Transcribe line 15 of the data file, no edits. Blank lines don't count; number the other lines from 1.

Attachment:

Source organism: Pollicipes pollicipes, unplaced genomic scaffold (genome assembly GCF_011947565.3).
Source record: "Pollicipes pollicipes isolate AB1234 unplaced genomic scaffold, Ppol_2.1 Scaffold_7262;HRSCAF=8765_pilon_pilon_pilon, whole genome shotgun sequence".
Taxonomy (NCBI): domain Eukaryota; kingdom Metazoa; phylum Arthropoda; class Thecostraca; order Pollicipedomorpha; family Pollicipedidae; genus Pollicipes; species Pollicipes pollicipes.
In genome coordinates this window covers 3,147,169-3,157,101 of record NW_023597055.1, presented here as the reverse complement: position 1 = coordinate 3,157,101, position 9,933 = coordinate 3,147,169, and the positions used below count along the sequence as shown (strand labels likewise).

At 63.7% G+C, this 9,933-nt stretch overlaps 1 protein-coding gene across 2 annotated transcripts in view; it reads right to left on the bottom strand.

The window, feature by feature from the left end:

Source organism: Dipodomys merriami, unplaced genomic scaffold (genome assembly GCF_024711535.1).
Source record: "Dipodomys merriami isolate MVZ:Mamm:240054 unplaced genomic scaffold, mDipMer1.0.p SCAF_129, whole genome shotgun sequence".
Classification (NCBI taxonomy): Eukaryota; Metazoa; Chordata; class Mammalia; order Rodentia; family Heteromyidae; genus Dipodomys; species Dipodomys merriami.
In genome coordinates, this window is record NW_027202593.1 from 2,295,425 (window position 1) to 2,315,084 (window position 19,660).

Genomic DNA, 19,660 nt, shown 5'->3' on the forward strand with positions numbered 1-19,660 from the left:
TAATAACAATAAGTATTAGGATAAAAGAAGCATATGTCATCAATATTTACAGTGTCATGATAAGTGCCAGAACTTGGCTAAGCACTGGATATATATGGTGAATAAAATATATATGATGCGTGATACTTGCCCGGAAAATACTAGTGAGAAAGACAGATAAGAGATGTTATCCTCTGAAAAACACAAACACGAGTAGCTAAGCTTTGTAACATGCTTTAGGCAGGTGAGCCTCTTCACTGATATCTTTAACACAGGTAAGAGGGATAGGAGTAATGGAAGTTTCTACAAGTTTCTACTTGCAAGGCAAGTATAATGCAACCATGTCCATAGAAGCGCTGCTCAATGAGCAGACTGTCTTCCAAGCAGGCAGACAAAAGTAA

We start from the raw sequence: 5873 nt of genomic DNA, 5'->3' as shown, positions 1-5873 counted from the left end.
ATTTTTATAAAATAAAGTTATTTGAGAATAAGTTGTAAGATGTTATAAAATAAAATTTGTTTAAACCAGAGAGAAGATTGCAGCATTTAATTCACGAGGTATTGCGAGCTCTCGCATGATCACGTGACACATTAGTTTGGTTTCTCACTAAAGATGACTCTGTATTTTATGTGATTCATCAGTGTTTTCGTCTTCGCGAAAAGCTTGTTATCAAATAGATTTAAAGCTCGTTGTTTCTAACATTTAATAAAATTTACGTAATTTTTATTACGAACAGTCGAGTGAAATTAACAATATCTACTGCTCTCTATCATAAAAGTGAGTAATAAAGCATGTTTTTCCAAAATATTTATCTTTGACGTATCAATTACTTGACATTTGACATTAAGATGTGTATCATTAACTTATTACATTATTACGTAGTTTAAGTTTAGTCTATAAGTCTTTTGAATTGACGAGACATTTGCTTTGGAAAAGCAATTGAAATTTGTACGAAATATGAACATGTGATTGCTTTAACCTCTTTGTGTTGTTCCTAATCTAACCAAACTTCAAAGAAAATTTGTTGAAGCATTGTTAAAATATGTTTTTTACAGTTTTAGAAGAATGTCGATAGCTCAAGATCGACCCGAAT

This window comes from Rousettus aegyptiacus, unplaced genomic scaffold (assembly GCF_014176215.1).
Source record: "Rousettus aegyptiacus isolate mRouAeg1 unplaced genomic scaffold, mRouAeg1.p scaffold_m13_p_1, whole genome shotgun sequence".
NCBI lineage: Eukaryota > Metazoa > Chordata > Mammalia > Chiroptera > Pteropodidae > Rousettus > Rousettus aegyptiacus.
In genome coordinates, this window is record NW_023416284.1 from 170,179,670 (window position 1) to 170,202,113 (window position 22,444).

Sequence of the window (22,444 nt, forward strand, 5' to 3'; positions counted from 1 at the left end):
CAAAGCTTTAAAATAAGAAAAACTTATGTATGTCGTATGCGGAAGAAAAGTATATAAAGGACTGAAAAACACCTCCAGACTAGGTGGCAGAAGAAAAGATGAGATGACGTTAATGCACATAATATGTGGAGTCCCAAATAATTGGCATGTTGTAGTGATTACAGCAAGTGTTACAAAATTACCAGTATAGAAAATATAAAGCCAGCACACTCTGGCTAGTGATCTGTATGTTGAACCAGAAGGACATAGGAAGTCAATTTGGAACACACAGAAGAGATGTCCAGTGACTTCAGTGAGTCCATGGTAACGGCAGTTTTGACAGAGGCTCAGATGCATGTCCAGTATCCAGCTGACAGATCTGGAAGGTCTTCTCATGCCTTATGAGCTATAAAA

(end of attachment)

This window comes from Rousettus aegyptiacus, unplaced genomic scaffold (assembly GCF_014176215.1).